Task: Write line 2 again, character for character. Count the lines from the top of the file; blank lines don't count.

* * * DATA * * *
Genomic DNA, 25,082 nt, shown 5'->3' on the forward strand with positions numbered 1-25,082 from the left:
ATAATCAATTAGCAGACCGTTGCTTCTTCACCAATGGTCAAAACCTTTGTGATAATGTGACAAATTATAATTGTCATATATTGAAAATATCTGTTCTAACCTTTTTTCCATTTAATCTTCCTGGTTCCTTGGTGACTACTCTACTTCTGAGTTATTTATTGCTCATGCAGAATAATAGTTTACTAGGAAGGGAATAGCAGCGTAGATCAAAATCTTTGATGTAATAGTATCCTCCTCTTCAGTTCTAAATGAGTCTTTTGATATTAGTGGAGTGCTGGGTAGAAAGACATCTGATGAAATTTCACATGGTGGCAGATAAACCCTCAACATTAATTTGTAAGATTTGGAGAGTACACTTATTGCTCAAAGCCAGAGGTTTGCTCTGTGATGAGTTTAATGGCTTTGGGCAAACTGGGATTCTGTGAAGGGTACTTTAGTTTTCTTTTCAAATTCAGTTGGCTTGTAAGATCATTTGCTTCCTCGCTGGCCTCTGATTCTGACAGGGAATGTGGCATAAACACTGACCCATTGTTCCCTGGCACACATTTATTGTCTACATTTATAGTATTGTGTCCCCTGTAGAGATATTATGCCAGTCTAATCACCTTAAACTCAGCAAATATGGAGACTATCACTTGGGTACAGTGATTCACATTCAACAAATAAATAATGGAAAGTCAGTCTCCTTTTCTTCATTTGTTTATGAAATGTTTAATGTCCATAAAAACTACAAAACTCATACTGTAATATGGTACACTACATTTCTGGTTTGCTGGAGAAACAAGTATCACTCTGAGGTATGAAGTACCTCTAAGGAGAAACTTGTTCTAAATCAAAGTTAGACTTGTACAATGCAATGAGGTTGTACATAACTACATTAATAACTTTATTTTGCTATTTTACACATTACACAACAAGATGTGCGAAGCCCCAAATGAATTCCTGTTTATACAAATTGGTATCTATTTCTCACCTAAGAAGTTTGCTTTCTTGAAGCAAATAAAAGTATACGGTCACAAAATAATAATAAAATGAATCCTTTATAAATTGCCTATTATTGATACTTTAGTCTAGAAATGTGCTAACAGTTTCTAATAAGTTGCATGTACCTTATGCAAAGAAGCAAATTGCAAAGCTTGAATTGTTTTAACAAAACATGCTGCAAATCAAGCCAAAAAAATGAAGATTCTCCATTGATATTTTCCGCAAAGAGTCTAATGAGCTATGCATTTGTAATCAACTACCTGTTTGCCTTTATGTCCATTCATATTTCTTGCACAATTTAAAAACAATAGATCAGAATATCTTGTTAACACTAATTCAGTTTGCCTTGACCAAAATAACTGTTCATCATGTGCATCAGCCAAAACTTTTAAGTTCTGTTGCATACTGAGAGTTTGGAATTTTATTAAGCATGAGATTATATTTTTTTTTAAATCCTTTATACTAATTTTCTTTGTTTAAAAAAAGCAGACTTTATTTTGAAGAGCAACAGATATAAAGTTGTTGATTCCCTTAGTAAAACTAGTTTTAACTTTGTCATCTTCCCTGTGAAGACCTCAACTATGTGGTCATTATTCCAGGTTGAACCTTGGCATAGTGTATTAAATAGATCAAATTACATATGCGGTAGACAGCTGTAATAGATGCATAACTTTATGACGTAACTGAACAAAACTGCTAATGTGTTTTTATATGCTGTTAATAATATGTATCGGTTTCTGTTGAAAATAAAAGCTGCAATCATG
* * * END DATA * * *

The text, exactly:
ATAATCAATTAGCAGACCGTTGCTTCTTCACCAATGGTCAAAACCTTTGTGATAATGTGACAAATTATAATTGTCATATATTGAAAATATCTGTTCTAACCTTTTTTCCATTTAATCTTCCTGGTTCCTTGGTGACTACTCTACTTCTGAGTTATTTATTGCTCATGCAGAATAATAGTTTACTAGGAAGGGAATAGCAGCGTAGATCAAAATCTTTGATGTAATAGTATCCTCCTCTTCAGTTCTAAATGAGTCTTTTGATATTAGTGGAGTGCTGGGTAGAAAGACATCTGATGAAATTTCACATGGTGGCAGATAAACCCTCAACATTAATTTGTAAGATTTGGAGAGTACACTTATTGCTCAAAGCCAGAGGTTTGCTCTGTGATGAGTTTAATGGCTTTGGGCAAACTGGGATTCTGTGAAGGGTACTTTAGTTTTCTTTTCAAATTCAGTTGGCTTGTAAGATCATTTGCTTCCTCGCTGGCCTCTGATTCTGACAGGGAATGTGGCATAAACACTGACCCATTGTTCCCTGGCACACATTTATTGTCTACATTTATAGTATTGTGTCCCCTGTAGAGATATTATGCCAGTCTAATCACCTTAAACTCAGCAAATATGGAGACTATCACTTGGGTACAGTGATTCACATTCAACAAATAAATAATGGAAAGTCAGTCTCCTTTTCTTCATTTGTTTATGAAATGTTTAATGTCCATAAAAACTACAAAACTCATACTGTAATATGGTACACTACATTTCTGGTTTGCTGGAGAAACAAGTATCACTCTGAGGTATGAAGTACCTCTAAGGAGAAACTTGTTCTAAATCAAAGTTAGACTTGTACAATGCAATGAGGTTGTACATAACTACATTAATAACTTTATTTTGCTATTTTACACATTACACAACAAGATGTGCGAAGCCCCAAATGAATTCCTGTTTATACAAATTGGTATCTATTTCTCACCTAAGAAGTTTGCTTTCTTGAAGCAAATAAAAGTATACGGTCACAAAATAATAATAAAATGAATCCTTTATAAATTGCCTATTATTGATACTTTAGTCTAGAAATGTGCTAACAGTTTCTAATAAGTTGCATGTACCTTATGCAAAGAAGCAAATTGCAAAGCTTGAATTGTTTTAACAAAACATGCTGCAAATCAAGCCAAAAAAATGAAGATTCTCCATTGATATTTTCCGCAAAGAGTCTAATGAGCTATGCATTTGTAATCAACTACCTGTTTGCCTTTATGTCCATTCATATTTCTTGCACAATTTAAAAACAATAGATCAGAATATCTTGTTAACACTAATTCAGTTTGCCTTGACCAAAATAACTGTTCATCATGTGCATCAGCCAAAACTTTTAAGTTCTGTTGCATACTGAGAGTTTGGAATTTTATTAAGCATGAGATTATATTTTTTTTTAAATCCTTTATACTAATTTTCTTTGTTTAAAAAAAGCAGACTTTATTTTGAAGAGCAACAGATATAAAGTTGTTGATTCCCTTAGTAAAACTAGTTTTAACTTTGTCATCTTCCCTGTGAAGACCTCAACTATGTGGTCATTATTCCAGGTTGAACCTTGGCATAGTGTATTAAATAGATCAAATTACATATGCGGTAGACAGCTGTAATAGATGCATAACTTTATGACGTAACTGAACAAAACTGCTAATGTGTTTTTATATGCTGTTAATAATATGTATCGGTTTCTGTTGAAAATAAAAGCTGCAATCATG